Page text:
SEOUL — Speaking in South Korea to conclude a five-day visit to Asia, Harvard President Drew Faust urged greater worldwide educational opportunities for women, telling an audience of more than 500 at Ewha Womans University that “the challenge is not only to educate females, but to create opportunities for their skills and talents to help build better and more prosperous societies, as well as improved women’s lives.”
Ewha, the world’s largest women’s university, designated Faust only the second distinguished honorary Ewha fellow during a ceremony Friday that included remarks from Ewha President Kim Sun-Uk, a performance of traditional Korean music, and a roundtable for Faust and Kim with 20 young women studying at Ewha.
In her speech, “Educate Women; Change the World,” Faust said it was important to continue to make the case for educational opportunities for women at a time when they remain dramatically underrepresented in many areas, including business and government.
“How we define success in the education of women, whether in the United States or South Korea or worldwide, remains an open and pressing question,” said Faust. “Dramatic gender gaps persist. No society, no nation, has fully freed us from the question: Why educate women?”
Faust highlighted the potential global economic benefits that would accrue from greater access to education for women. She pointed to the 2012 Global Gender Gap Report, which concluded that reducing the male-female employment gap in developed countries could lead to a GDP increase of as much as 9 percent in the United States and 13 percent in the eurozone.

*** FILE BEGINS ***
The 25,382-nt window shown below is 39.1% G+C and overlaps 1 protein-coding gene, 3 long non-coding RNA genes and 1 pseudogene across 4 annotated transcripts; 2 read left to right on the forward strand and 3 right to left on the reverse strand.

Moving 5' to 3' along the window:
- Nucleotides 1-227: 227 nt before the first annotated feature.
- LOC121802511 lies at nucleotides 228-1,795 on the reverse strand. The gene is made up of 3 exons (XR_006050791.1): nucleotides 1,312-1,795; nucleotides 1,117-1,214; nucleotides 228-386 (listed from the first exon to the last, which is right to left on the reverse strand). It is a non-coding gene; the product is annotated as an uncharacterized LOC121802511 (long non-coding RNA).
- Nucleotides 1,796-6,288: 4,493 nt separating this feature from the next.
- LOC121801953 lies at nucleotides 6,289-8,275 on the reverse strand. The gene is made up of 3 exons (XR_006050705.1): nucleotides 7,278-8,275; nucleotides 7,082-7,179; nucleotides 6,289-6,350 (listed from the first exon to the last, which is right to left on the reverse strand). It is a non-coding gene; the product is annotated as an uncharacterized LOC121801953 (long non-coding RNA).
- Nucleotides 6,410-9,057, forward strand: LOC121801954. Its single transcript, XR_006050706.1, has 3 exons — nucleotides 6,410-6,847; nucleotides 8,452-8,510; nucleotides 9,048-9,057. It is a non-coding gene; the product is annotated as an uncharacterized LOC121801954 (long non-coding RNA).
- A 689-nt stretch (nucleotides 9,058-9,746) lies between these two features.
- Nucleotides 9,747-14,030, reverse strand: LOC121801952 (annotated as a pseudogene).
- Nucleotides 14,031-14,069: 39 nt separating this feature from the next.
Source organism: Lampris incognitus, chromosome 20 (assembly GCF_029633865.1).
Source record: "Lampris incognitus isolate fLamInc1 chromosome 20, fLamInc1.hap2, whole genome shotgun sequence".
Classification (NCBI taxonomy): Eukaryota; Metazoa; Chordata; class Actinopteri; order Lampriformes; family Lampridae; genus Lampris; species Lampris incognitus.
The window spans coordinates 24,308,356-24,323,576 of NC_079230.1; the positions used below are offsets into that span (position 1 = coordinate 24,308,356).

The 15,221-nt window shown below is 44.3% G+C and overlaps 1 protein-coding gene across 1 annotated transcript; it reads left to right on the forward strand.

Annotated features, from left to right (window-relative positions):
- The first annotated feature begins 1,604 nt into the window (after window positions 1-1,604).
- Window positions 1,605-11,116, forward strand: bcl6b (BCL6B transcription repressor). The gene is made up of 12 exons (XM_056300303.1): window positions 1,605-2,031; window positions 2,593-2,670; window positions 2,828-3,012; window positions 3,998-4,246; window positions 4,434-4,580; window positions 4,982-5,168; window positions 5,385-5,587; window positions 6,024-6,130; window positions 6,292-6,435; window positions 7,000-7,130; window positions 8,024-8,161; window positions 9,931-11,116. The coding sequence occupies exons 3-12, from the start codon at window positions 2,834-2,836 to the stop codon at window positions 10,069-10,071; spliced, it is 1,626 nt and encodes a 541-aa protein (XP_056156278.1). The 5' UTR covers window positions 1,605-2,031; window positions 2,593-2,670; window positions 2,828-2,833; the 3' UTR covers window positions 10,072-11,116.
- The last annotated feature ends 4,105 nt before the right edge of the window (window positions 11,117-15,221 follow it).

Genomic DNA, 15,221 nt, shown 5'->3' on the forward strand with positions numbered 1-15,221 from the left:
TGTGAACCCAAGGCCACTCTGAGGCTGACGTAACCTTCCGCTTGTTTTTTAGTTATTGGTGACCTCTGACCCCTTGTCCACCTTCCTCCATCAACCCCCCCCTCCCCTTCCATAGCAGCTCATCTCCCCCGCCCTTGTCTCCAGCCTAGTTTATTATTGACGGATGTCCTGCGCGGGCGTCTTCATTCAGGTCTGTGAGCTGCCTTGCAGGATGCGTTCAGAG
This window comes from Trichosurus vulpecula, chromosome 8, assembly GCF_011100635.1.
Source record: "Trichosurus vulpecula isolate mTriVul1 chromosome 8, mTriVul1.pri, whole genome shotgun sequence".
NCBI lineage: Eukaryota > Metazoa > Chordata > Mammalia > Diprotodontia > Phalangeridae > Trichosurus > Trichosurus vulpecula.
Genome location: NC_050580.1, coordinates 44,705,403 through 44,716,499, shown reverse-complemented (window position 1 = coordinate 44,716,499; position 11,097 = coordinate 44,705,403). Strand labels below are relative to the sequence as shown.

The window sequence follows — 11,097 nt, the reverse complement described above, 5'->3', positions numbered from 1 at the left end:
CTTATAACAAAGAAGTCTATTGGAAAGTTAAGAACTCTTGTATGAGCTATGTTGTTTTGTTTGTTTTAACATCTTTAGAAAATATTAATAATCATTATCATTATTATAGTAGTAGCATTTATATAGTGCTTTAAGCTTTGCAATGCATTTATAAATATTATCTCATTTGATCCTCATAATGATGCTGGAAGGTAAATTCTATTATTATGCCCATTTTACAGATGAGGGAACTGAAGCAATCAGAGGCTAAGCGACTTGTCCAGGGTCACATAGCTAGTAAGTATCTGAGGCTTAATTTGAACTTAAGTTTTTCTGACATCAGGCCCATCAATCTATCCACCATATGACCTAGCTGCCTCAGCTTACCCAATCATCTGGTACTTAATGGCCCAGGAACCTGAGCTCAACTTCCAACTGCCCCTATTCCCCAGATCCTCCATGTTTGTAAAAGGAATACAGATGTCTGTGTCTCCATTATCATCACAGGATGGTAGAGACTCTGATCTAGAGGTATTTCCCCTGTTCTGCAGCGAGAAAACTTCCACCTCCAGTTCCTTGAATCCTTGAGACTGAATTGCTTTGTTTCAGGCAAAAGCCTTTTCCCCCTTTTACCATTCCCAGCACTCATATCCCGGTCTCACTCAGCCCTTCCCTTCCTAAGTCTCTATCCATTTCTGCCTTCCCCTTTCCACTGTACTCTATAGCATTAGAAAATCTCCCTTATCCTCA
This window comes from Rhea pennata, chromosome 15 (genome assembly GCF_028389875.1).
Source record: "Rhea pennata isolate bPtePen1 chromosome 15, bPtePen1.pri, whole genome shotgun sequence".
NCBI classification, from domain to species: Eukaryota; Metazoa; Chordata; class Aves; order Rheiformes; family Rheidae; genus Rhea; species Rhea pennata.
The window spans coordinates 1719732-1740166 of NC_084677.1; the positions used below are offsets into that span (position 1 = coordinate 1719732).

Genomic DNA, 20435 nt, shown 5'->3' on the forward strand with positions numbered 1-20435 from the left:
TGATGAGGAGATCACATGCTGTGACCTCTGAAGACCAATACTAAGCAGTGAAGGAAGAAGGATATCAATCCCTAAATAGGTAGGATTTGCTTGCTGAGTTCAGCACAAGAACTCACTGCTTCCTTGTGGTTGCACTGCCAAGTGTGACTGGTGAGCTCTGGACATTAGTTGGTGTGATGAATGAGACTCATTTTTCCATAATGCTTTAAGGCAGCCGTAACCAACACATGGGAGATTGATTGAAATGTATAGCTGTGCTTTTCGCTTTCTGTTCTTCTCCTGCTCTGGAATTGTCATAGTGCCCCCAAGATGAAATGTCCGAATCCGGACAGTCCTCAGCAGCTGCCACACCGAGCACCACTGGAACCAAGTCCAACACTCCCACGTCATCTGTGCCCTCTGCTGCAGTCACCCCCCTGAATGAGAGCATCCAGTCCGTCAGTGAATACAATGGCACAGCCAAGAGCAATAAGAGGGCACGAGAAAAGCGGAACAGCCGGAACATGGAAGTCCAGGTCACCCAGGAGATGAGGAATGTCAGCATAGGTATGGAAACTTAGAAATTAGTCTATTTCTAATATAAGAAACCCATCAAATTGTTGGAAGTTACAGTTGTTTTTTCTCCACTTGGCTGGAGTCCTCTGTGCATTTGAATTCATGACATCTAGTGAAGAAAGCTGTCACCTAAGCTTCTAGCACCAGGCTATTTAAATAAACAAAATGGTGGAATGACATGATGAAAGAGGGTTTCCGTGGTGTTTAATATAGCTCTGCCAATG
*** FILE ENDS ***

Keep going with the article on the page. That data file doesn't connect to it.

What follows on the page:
“Every nation’s long-term competitiveness depends on how well it educates and brings into play its women and girls,” said Faust.
“The most valuable resource in the world is human talent. Unleashing that talent is one of society’s great challenges,” she said. “A growing body of analysis shows that for all kinds of reasons, any society that leaves out the wide talent pool of females is undermining its effectiveness — whether it loses the benefits of balance in corporate leadership roles, or the superior creativity and problem-solving capacities of diverse working teams.”
Faust also discussed the importance of education beyond the economic impact.
“We educate women not only because it is fair and efficient. We educate women because it is transformative,” she told the audience of students, faculty members, administrators, and special guests, including a number of ambassadors to South Korea. “The purposes of learning extend beyond quarterly reports and the bottom line, and even the economic and social benefits of a good job or a rising GDP.”
“In America and South Korea alike, our zeal for achievement, what you call ‘education fever,’ can distort the deeper purposes of learning and narrow our definition of success,” she said. “When education becomes too focused on immediate measurable outcomes, on grades and awards, or when it becomes merely a path to money or prestige, we risk forgetting the inherent value of learning, and our broader aspirations.”
Ewha, which has 20,000 undergraduate and graduate students, was founded in 1886 as Korea’s first educational institution for women. Kim hailed the partnership between Ewha and Harvard that includes academic exchanges between the universities. She also noted that Ewha’s motto — “Where change begins” — aligned with Faust’s remarks on how women can transform the world.
The award ceremony was the final Asian stop for Faust, who also hosted a meeting of Korean university leaders and conducted a question-and-answer session with more than 300 Harvard alumni in Seoul.
South Korean students represent the third-largest group of international students at Harvard, and the University has more than 1,000 alumni in the country.
For the full text of President Drew Faust’s speech at Ewha Womans University.